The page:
The current IndyCar TV deal that delivers small TV ratings for 2/3rds of its races has made the series economically unsustainable. While it's not time to order the flowers and plan the funeral just yet, that day is in the foreseeable future if something isn't done soon.
Mark Miles is in the midst of negotiating a new TV deal for IndyCar because the current one expires at the end of 2018. Nothing will be more important during his reign as IndyCar CEO than this deal. It will define his legacy.
It remains unknown if Verizon "will return as the IndyCar Series' title sponsor when its contract expires" after the '18 season, but Hulman & Co. CEO Mark Miles' "primary concern right now is securing the circuit's television future." Once a TV deal is completed, Miles can "present Verizon — and any other potential title sponsor — with an enhanced understanding of the benefits of doing business with IndyCar." Miles said, "It’s not beyond the pale to think that we might be able to integrate sponsorship with television. And that conversation is further along."
But it's what that TV deal looks like that matters
As we have stated on numerous occasions, if your sport isn't pulling in one million viewers per event, large consumer product focused sponsors are not even going to look at you.
One can talk all they want about social media and the number of tweets and FaceBook friends they have, but social media only helps to engage fans you already have. High TV ratings are what drive real sponsorship deals, and we don't mean the B2B deals so prevalent in motorsports today.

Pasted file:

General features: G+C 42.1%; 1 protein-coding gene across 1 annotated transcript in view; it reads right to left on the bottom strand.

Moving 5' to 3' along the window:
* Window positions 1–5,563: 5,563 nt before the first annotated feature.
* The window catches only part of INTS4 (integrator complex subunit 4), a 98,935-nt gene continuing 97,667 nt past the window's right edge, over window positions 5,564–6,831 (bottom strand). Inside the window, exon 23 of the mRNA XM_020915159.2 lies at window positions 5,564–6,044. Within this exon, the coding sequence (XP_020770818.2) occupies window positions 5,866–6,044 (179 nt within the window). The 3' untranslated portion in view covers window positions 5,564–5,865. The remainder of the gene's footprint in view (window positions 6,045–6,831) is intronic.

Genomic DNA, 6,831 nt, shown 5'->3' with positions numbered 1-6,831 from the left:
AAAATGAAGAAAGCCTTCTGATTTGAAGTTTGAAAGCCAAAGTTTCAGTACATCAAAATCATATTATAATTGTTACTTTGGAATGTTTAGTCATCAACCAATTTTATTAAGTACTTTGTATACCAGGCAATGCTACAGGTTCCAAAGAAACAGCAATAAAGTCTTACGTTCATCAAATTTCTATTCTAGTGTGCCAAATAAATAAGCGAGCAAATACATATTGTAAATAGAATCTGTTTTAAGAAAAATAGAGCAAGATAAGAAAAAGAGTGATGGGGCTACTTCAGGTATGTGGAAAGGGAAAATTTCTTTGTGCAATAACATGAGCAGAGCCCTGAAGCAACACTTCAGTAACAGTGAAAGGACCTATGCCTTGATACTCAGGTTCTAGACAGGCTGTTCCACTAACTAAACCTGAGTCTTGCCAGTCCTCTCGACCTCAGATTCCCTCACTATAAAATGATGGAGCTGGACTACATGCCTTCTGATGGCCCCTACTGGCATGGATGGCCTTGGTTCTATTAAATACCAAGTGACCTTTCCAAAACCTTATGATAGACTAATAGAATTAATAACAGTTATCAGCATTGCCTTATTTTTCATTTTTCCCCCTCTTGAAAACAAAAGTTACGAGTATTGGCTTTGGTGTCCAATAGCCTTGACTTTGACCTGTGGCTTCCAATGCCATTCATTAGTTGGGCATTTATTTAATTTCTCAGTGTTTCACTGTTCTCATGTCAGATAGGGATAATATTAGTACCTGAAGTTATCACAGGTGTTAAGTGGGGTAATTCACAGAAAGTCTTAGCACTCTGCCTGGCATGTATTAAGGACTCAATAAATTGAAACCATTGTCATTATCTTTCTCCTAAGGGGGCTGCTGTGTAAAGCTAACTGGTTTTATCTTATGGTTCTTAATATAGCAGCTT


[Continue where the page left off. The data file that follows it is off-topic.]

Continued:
Let's examine the consequences the low TV ratings have had on IndyCar:
- They have tried to get a third engine manufacturer into the series, but have repeatedly failed, and will continue to fail unless a 100% network TV deal is done
- They have tried to land lucrative international races but no one will pay the price IndyCar wants because, to the rest of the world, IndyCar is inconsequential due to international TV distribution neglect.
- IZOD left early and now series title sponsor Verizon is having second thoughts about renewing – due to low TV ratings
- 3 of the 4 Andretti cars have no sponsor for most of the races, particularly the NBCSN races
- But Andretti Autosport isn't alone. Other cars have blank sidepods, the seat paid for by a ride-buyer
- Roger Penske cannot sustain a 4-car team anymore due to lack of sponsors
- The #9 Scott Dixon car is rumored to carry NTT sponsorship for free, thrown in by Chip Ganassi as a goodwill gesture from the #10 Tony Kanaan car
- The live broadcast of the Toronto IndyCar race pulled in only a 0.16 rating on CNBC. The rebroadcast on NBCSN was a bit higher but where were all the 'true' IndyCar fans when the race was live? The fan base has shrunk significantly since Tony George decided to destroy CART. And why did so-called TV 'partner' NBCSN pawn off the live broadcast to CNBC in favor of the NASCAR race? When NBCSN took on NASCAR, IndyCar became the neglected stepchild. With 'partners' like that who needs enemies?
- 99.9999% of the people on the street have no idea what IndyCar is because it's nearly invisible to the general public buried on NBCSN
- 99.9999% of the people on the street could not even name a single IndyCar driver – the result of the sport being buried on NBCSN
- IndyCar's second biggest race, the Long Beach GP might switch back to F1 because the city feels the exposure IndyCar delivers for the city on NBCSN is horrible —